Computers, Open-source, Ruby, Software

Fetching CircleCI Artifacts

Do you use CircleCI for your continuous workflows? Do you use their scheduled jobs? Recently we had a need to retrieve some performance benchmarking via a Lighthouse service that records page load times out to a text file. This job is scheduled to run daily.

Unfortunately it can be difficult to find a build in the CircleCI UI for a given project since there is no search, and only 20 builds at a time are shown in order of most recently run. Fortunately CircleCI has an API that lets us automate the task of trying to find a build and view the artifacts from the run: https://circleci.com/docs/api/#recent-builds-across-all-projects

We can fetch up to 100 builds a given project a time. Some scripting allows us to narrow our results down to just the build types we are interested in. From here we now have the build number from the most recent build of a given type. In our case the type is the pageload times from Lighthouse.

Once we have found a specific build for a given project we can use the API again to ask about its artifacts: https://circleci.com/docs/api/#artifacts-of-a-build . This allows us to get the container information and paths of any artifacts produced by the job. Including our page load times.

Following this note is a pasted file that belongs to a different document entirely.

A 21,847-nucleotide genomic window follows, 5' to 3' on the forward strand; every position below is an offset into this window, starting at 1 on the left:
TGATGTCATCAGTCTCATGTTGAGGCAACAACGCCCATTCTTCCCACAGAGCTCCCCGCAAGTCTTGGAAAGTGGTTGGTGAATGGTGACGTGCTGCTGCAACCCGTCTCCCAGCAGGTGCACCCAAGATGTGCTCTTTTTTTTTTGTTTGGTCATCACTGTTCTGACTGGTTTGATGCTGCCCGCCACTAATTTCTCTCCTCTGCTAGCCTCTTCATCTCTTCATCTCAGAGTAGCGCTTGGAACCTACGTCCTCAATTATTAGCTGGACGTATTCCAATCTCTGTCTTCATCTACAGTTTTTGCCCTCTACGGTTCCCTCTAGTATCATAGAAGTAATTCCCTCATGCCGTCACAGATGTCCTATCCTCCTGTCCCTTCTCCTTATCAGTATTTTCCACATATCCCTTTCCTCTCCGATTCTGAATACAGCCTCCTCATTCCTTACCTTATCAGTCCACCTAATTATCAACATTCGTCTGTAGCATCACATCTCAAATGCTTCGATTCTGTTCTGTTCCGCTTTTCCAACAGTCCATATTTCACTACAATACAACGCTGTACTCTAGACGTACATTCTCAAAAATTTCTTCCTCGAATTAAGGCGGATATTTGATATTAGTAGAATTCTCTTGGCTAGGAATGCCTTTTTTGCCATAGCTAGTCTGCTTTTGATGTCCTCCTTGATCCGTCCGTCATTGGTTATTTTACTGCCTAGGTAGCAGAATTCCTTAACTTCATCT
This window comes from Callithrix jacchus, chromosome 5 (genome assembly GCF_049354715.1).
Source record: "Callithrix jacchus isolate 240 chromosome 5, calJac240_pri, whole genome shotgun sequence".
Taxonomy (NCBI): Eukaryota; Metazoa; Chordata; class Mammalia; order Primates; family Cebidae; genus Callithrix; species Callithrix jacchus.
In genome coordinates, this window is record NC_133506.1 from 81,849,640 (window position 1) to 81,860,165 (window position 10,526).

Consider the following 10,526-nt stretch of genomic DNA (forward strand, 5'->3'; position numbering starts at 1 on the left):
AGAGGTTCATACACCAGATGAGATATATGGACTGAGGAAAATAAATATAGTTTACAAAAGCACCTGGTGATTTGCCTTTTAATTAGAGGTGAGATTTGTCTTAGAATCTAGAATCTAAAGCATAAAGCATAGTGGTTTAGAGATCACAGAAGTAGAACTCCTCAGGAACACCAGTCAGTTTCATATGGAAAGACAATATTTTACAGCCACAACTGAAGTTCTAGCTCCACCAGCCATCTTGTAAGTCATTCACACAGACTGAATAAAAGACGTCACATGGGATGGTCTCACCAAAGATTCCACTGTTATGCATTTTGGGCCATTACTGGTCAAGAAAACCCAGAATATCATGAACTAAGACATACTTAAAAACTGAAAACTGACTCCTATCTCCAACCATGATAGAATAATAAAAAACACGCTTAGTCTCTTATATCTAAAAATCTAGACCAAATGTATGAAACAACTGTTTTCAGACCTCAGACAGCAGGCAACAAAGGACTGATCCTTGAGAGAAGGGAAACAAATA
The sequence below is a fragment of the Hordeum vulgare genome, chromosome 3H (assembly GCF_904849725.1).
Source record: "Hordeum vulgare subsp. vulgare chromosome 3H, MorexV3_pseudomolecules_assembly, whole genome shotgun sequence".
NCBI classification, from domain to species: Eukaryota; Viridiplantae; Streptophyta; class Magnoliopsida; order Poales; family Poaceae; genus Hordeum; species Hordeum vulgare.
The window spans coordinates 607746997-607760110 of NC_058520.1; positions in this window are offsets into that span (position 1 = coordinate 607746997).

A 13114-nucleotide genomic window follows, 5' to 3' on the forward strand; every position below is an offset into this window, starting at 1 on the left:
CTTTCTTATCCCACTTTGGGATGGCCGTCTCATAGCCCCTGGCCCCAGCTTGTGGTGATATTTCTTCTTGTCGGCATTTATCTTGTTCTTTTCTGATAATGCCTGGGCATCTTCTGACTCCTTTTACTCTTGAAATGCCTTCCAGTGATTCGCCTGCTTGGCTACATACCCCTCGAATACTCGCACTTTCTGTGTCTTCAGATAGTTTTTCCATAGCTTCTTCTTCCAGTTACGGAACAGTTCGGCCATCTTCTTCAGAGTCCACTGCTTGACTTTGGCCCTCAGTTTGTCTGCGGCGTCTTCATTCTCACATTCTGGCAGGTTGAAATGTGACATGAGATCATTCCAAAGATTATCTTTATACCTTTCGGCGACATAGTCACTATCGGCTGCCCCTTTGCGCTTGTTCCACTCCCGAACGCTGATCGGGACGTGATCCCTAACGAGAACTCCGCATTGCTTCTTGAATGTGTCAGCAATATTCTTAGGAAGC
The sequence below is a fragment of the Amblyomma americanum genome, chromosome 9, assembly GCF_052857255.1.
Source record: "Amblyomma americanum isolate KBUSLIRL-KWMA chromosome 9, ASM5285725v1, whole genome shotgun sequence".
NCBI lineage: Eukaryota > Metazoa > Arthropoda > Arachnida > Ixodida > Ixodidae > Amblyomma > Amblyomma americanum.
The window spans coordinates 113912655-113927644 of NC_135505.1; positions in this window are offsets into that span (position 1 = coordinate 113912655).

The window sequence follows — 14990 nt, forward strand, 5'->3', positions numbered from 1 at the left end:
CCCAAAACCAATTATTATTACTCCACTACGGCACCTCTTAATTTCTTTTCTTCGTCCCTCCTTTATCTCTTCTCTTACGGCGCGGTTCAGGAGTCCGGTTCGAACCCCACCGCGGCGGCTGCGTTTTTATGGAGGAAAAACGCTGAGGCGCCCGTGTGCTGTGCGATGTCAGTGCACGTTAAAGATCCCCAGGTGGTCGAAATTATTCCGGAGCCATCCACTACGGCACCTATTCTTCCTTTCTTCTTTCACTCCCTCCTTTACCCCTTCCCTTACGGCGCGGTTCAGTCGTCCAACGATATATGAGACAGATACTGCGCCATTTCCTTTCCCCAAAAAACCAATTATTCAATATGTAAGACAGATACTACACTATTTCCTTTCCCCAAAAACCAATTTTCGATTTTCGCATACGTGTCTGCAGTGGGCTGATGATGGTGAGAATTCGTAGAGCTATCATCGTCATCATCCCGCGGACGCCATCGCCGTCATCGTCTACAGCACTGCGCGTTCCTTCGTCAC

We now have the URL for a given artifact, and it is just a matter of downloading the file by suffixing the CircleCI token to our URL: https://circleci.com/docs/api/#download-an-artifact-file

We now have the output from our artifact. From here we can put this information into our company Slack, or even push it to a collaborate spreadsheet that the team routinely reviews. The specifics of how to automate this script, and what to do with its output is outside the scope of this post, but I will share our Ruby script for interacting with CircleCI. Should be easily adaptable to other languages. It can be viewed below: